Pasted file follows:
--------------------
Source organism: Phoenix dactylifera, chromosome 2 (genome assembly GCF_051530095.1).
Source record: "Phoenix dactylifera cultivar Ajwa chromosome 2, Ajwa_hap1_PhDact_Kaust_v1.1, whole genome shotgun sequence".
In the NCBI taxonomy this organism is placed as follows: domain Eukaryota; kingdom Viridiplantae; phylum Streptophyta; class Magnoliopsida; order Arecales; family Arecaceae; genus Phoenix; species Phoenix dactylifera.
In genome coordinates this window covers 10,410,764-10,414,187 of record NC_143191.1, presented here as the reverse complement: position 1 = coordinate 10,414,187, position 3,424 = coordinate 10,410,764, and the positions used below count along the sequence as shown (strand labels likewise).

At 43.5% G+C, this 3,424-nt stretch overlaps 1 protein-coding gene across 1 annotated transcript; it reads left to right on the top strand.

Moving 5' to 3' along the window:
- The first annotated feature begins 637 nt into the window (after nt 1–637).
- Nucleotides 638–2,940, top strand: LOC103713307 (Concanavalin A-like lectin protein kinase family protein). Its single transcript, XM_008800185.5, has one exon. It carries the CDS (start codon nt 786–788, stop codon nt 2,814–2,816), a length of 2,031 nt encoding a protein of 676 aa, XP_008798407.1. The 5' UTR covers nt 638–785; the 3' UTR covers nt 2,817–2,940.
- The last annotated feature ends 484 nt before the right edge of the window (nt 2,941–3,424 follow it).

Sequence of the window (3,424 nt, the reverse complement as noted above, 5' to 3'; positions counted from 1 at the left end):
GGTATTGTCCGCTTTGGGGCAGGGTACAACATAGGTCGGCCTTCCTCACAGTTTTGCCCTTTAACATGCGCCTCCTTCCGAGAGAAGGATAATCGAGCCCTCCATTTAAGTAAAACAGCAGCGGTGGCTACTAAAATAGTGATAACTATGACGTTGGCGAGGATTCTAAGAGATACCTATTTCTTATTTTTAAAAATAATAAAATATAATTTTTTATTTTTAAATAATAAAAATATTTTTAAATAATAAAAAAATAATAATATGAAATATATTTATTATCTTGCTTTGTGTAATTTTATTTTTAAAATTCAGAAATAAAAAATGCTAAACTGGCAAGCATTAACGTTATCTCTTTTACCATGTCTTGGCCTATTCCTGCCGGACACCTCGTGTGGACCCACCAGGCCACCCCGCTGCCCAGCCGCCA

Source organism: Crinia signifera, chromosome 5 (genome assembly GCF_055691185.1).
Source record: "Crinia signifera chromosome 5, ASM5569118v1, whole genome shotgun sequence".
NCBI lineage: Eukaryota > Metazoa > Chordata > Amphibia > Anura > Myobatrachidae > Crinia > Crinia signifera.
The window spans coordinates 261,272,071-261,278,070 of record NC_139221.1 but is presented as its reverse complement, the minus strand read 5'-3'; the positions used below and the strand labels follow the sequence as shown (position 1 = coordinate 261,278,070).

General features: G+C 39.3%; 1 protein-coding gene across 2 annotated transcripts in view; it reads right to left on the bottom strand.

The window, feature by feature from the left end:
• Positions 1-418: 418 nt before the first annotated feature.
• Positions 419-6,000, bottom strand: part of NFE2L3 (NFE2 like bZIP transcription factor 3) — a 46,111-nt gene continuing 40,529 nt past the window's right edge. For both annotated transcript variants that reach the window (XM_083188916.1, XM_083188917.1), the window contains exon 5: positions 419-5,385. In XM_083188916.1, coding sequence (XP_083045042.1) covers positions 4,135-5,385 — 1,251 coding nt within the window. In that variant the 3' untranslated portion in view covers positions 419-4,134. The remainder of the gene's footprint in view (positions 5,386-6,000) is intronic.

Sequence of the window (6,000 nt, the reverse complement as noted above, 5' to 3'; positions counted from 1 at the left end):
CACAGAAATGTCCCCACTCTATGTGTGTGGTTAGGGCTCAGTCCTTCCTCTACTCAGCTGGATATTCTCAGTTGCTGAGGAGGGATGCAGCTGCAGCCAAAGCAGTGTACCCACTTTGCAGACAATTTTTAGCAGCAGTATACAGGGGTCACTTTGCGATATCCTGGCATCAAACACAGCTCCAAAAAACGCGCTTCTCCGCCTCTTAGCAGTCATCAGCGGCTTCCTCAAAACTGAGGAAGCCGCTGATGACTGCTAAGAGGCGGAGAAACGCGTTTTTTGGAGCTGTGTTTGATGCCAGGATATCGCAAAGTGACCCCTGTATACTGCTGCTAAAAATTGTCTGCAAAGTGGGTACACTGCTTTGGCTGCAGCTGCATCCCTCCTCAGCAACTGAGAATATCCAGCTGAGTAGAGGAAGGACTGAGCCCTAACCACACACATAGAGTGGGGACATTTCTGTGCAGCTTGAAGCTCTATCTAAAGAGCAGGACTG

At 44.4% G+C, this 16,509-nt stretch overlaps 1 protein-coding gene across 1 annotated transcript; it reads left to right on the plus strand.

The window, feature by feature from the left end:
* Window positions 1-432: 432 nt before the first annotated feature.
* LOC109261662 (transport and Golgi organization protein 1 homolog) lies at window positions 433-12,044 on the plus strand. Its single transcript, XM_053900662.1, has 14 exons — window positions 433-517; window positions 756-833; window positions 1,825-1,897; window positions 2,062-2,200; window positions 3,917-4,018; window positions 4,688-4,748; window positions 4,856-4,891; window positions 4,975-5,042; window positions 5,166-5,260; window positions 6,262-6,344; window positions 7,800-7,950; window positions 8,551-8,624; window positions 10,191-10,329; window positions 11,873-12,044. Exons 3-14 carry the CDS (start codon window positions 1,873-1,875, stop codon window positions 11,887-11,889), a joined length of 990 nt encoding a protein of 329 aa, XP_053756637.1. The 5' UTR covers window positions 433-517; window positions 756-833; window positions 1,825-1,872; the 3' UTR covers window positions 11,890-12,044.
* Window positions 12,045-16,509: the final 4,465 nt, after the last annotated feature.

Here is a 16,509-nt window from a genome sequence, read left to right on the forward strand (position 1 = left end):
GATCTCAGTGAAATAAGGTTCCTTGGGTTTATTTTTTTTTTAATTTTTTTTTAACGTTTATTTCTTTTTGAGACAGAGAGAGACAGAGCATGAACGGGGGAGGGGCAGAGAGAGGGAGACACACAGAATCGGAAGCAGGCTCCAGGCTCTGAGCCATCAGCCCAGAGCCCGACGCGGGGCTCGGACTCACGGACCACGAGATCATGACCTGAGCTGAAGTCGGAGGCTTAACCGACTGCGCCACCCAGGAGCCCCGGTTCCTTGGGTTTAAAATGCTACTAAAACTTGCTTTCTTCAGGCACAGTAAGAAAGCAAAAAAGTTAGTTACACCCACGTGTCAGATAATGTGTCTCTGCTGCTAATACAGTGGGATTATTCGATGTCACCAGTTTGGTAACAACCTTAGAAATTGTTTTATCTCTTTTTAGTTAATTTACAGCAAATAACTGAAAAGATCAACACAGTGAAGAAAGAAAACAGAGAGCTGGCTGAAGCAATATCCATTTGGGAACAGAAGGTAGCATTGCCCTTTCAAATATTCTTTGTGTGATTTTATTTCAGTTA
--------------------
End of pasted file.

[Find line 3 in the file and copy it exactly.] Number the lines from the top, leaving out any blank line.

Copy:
In the NCBI taxonomy this organism is placed as follows: domain Eukaryota; kingdom Viridiplantae; phylum Streptophyta; class Magnoliopsida; order Arecales; family Arecaceae; genus Phoenix; species Phoenix dactylifera.